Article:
I have Crohn’s disease and dyspraxia. It is likely I have written that sentence over a thousand times. On a sheet of paper or on a computer screen, it is only a sentence made up of six words. However, like many others living with a disability a sentence can take on a personal meaning. I want to raise awareness for the two incurable conditions so others are not made to feel isolated or embarrassed. I also want to thank everyone who has made a positive difference along the way.
My Crohn’s Disease first developed when I was nine years old. I was experiencing abdominal pain, diarrhoea and vomiting along with stunted growth in both height and weight. My first doctor branded these symptoms as ‘imaginary’ and a product of an ‘over anxious’ mother. It took four years to get a referral; and I was later diagnosed with inflammatory bowel disease through a colonoscopy. The other form of inflammatory bowel disease is ulcerative colitis.
Since November 2007, I have undergone treatments including Pentasa and steroid medication. I went on the Modulen liquid diet for nine weeks and in July 2010 had surgery to remove part of my inflamed small intestine. I had a flare-up in October 2013 which hospitalised me for about a week. My Crohn’s disease is currently in remission with the help of Azathioprine. I want to thank my family, friends and the inflammatory bowel disease community for all the hugs, laughs and inspirational stories they have given me.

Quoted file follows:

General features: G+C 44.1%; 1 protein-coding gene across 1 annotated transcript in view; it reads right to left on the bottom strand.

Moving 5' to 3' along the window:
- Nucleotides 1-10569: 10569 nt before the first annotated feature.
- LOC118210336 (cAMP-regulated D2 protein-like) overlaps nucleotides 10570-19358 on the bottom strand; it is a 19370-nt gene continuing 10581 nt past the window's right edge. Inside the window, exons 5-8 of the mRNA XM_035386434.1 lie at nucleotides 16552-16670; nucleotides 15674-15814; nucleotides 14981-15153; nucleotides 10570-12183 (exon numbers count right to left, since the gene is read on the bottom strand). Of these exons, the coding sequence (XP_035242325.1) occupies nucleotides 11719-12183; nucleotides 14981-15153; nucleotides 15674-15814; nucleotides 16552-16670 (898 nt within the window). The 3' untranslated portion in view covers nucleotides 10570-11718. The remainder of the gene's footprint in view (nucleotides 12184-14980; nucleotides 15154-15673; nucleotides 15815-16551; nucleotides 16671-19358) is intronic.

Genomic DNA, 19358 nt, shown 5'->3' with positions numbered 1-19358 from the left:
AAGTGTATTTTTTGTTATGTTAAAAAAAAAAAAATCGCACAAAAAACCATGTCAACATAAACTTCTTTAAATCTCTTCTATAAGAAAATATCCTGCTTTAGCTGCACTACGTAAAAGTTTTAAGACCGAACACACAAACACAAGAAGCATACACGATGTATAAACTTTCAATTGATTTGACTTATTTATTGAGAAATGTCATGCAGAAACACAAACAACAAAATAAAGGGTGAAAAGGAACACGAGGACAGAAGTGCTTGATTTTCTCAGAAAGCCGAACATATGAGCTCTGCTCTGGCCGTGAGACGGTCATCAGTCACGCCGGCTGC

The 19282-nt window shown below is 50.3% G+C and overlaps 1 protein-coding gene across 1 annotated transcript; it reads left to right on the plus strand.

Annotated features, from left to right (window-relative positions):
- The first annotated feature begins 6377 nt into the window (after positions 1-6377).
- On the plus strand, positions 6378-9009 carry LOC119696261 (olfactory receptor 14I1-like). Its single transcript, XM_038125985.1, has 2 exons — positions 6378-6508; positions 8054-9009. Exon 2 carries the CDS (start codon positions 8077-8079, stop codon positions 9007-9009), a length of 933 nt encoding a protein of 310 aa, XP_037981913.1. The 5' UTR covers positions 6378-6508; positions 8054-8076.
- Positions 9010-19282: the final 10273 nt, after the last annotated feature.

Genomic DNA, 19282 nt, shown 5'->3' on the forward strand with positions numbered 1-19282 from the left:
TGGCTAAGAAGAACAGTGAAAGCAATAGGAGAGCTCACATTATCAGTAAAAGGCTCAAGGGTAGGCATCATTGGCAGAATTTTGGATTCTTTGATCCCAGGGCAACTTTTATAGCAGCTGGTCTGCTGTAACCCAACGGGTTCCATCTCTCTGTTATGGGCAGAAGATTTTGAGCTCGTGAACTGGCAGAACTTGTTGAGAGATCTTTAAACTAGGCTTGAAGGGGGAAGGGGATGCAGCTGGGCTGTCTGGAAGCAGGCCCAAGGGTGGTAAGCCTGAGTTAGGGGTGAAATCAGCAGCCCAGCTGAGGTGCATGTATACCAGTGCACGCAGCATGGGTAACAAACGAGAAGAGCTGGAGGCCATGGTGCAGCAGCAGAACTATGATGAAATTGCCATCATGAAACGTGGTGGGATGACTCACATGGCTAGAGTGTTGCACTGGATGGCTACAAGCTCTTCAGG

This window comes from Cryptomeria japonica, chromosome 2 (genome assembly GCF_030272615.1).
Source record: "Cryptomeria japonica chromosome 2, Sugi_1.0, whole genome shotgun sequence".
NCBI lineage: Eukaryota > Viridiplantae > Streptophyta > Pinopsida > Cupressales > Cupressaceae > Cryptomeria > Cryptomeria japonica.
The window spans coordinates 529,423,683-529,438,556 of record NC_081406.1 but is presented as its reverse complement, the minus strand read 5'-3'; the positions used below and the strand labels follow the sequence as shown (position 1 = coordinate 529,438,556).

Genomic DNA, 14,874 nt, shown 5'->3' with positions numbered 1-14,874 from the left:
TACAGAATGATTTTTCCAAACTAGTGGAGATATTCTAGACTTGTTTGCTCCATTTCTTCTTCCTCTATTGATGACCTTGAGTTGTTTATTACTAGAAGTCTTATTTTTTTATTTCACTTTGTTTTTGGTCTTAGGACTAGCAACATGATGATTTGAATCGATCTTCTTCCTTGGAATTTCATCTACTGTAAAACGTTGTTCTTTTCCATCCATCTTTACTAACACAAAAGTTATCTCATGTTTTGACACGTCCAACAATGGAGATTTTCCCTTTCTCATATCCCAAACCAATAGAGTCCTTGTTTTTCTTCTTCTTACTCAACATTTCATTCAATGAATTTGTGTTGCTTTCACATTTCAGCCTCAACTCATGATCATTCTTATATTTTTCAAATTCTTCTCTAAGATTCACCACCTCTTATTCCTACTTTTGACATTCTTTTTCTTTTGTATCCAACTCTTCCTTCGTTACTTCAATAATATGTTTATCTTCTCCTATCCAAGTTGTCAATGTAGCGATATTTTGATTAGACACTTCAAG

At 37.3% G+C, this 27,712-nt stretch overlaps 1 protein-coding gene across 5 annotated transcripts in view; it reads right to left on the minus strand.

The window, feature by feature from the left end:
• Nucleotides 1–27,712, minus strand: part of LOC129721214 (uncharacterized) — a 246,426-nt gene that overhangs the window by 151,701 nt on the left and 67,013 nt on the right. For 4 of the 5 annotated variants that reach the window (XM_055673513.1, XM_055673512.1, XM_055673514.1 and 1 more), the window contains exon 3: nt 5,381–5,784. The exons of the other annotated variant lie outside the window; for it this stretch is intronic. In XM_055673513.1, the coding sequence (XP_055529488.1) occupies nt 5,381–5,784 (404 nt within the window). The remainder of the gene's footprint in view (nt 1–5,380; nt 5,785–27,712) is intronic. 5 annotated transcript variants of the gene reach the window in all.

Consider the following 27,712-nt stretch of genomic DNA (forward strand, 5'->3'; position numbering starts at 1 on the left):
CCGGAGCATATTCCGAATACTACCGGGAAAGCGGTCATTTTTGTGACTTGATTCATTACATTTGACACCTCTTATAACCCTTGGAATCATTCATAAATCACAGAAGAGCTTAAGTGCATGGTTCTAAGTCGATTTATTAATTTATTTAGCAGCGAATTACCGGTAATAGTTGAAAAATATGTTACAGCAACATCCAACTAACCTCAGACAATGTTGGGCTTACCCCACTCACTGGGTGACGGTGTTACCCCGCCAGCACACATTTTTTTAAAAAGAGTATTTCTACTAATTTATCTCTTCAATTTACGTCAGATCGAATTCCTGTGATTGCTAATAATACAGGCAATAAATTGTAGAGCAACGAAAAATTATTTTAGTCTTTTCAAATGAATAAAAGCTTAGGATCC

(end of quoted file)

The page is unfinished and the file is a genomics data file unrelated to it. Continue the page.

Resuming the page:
Dyspraxia was initially present throughout my childhood and has developed into adulthood. My dyspraxia manifests itself in areas associated with coordination, planning and organisation, and social skills to name a few. At secondary school, instead of studying French I took triweekly hour learning support lessons to develop my literary, language and speaking skills. I am grateful for the department in believing in me. I was officially diagnosed with dyspraxia at 18 by an educational psychologist at University of Hertfordshire. The disability faculty at the University provided me with additional arrangements including hardware and software, adapted examination conditions and an excellent study skills tutor as part of my study needs agreement.
One of my recent successes is that I have graduated from the University of Hertfordshire with a first-class honours degree in English Literature and Creative Writing. I am ecstatic with the results, and have had the privilege of informing my University and secondary school of this. I have hoped to have shown that despite having specific learning conditions and diseases people can still achieve their ambitions.
I have Crohn’s disease and dyspraxia. These words have brought many tough and troubling times; but they have also given me the opportunity to meet some incredible individuals. In February 2014 I set up Jake Borrett’s Writing Blog to raise awareness for inflammatory bowel disease and dyspraxia. If by writing articles I am able to make a positive difference, I will keep on writing for many years to come.
Jake Borrett graduated from the University of Hertfordshire with a first-class honours degree in English Literature and Creative Writing. He has an interest in poetry, fiction and radio. He runs a blog, which raises awareness for inflammatory bowel disease and dyspraxia. He was diagnosed with Crohn’s disease at 13, and dyspraxia at 18. You can engage with him on Twitter @JakeBorrett and on Facebook.